Biofuels Toward the Next Generation. BCSEA Energy Solutions, June 10, 2008 Patrick Mazza, Research Director, Climate Solutions

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1 Biofuels Toward the Next Generation BCSEA Energy Solutions, June 10, 2008 Patrick Mazza, Research Director, Climate Solutions

2 Climate Solutions Climate Solutions mission is to accelerate practical and profitable solutions to global warming by galvanizing leadership, growing investment and bridging divides.

3 This Presentation First generation biofuels growth Energy and food price impacts Carbon impacts Converging on next generation feedstocks.

4 Corn Ethanol Boom 7,000 6,000 5,000 4,000 3,000 2, ,000 0 BGY

5 Biofuels making significant fuel supply contribution International Energy Agency - biofuels represented 49% of the growth in non- OPEC oil supply in 2007 and this share is expected to rise to 55% in Merrill Lynch - Without the growth gasoline would cost consumers 50 cents per gallon more.

6 Biofuels Food Price Impact Is it 3% as stated by USDA, 10% by UN FAO or 30% as stated by Oxfam? Other factors Asian affluence revolution increased animal feed for meat and dairy Fossil fuel price increases affect on-farm energy, fertilizer, processing, transport Drought conditions Australian wheat areas

7 Carbon Debt from Land Clearing Fargione et al Southeast Asian tropical rainforest to palm biodiesel 86 years. Southeast Asian peatland rainforest to palm biodiesel 423 years. Brazilian tropical rainforest to soy biodiesel 319 years. Brazilian wooded Cerrado to sugarcane ethanol 17 years. Brazilian grassland Cerrado to soy biodiesel 37 years. US Midwest grassland to corn ethanol 93 years. US Midwest conservation reserve lands to corn ethanol 48 years. US Midwest conservation reserves to cellulosic ethanol 1 year. US marginal croplands to cellulosic ethanol no carbon payback time.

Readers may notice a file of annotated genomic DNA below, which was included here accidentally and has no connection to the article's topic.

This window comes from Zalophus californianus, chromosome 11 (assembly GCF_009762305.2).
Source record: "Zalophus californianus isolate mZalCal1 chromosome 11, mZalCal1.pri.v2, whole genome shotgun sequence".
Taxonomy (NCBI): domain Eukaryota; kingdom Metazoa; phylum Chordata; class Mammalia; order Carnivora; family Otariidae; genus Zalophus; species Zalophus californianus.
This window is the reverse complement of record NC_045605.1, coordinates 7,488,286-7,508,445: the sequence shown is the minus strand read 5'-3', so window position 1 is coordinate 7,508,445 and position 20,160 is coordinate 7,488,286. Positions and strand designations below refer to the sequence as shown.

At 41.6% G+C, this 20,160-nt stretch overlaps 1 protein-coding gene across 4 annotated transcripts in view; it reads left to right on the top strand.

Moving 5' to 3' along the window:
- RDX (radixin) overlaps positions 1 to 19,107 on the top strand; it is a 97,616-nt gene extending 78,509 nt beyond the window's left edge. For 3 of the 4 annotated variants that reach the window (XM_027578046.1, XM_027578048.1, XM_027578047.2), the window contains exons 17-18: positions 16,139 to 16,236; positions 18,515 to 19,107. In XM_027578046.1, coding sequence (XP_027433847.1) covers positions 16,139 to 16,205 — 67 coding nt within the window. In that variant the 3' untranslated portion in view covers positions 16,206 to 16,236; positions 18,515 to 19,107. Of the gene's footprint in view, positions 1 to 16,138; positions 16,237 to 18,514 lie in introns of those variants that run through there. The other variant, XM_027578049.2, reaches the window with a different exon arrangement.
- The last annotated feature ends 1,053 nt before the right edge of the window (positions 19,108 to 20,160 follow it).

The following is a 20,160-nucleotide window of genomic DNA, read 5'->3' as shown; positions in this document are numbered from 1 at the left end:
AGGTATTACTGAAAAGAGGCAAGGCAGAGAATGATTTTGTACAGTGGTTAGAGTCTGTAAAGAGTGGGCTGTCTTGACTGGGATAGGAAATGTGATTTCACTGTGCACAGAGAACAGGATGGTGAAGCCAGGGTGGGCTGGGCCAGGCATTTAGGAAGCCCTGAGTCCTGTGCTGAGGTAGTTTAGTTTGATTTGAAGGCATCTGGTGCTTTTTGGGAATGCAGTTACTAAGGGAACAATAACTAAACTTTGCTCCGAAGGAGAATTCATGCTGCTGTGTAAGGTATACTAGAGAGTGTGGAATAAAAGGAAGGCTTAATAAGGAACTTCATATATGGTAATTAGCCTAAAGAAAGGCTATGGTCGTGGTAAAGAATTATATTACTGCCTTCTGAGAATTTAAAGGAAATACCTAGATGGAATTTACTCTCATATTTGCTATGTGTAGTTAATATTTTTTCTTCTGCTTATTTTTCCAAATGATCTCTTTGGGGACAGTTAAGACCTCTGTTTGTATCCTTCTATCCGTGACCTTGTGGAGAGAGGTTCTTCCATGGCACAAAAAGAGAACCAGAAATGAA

8 Searchinger et al U.S. corn ethanol of 56 billion liters above projected 2016 production levels would divert 12.8 million hectares of U.S. corn production to ethanol, bringing 10.8 million hectares of new cropland into cultivation, primarily in Brazil, China, India and the U.S. Assumes average corn yields will stay the same. Land converted to farming will release 25 percent of its soil carbon, an average of 351 metric tones per hectare. GREET model lifecycle analysis 20 percent greenhouse gas reduction to corn ethanol compared to gasoline before indirect land use changes With change would take 167 years to pay back soil carbon losses. Based on this researchers calculate that corn-ethanol would emit double the greenhouse gases of gasoline over the first 30 years after Cellulosic ethanol has far lower net emissions of greenhouse gases. But if switchgrass feedstock crops replace corn, the displacement effect would still require a 52-year carbon payback period. Scenario in which corn yields increase 20 percent, soil carbon emissions are only half of estimates, and corn ethanol before land use changes reduces emissions 40 percent compared to gasoline would reduce carbon payback time to 34 years.